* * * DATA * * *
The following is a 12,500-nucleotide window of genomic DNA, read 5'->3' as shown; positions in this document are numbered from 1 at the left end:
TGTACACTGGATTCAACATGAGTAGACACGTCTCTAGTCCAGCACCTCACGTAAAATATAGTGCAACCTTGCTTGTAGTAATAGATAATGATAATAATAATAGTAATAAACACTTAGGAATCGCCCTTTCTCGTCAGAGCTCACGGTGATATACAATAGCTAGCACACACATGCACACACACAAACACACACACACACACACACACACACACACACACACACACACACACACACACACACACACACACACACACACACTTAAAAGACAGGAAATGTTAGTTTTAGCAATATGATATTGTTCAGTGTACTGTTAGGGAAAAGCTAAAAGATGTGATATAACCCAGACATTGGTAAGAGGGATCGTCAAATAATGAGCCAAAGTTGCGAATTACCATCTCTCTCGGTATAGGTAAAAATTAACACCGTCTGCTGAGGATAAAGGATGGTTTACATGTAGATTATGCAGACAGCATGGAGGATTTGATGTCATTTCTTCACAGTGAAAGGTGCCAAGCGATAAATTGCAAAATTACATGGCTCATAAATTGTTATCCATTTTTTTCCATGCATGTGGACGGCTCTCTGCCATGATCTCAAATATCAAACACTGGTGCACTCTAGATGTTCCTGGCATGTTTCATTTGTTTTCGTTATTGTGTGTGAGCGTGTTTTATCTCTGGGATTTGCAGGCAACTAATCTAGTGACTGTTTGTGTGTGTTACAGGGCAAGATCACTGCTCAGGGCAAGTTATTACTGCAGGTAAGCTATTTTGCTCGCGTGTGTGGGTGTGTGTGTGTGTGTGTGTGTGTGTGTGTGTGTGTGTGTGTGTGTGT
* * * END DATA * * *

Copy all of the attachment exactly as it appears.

The following is a 12,500-nucleotide window of genomic DNA, read 5'->3' as shown; positions in this document are numbered from 1 at the left end:
TGTACACTGGATTCAACATGAGTAGACACGTCTCTAGTCCAGCACCTCACGTAAAATATAGTGCAACCTTGCTTGTAGTAATAGATAATGATAATAATAATAGTAATAAACACTTAGGAATCGCCCTTTCTCGTCAGAGCTCACGGTGATATACAATAGCTAGCACACACATGCACACACACAAACACACACACACACACACACACACACACACACACACACACACACACACACACACACACACACACACACACACACTTAAAAGACAGGAAATGTTAGTTTTAGCAATATGATATTGTTCAGTGTACTGTTAGGGAAAAGCTAAAAGATGTGATATAACCCAGACATTGGTAAGAGGGATCGTCAAATAATGAGCCAAAGTTGCGAATTACCATCTCTCTCGGTATAGGTAAAAATTAACACCGTCTGCTGAGGATAAAGGATGGTTTACATGTAGATTATGCAGACAGCATGGAGGATTTGATGTCATTTCTTCACAGTGAAAGGTGCCAAGCGATAAATTGCAAAATTACATGGCTCATAAATTGTTATCCATTTTTTTCCATGCATGTGGACGGCTCTCTGCCATGATCTCAAATATCAAACACTGGTGCACTCTAGATGTTCCTGGCATGTTTCATTTGTTTTCGTTATTGTGTGTGAGCGTGTTTTATCTCTGGGATTTGCAGGCAACTAATCTAGTGACTGTTTGTGTGTGTTACAGGGCAAGATCACTGCTCAGGGCAAGTTATTACTGCAGGTAAGCTATTTTGCTCGCGTGTGTGGGTGTGTGTGTGTGTGTGTGTGTGTGTGTGTGTGTGTGTGTGTGTGTGT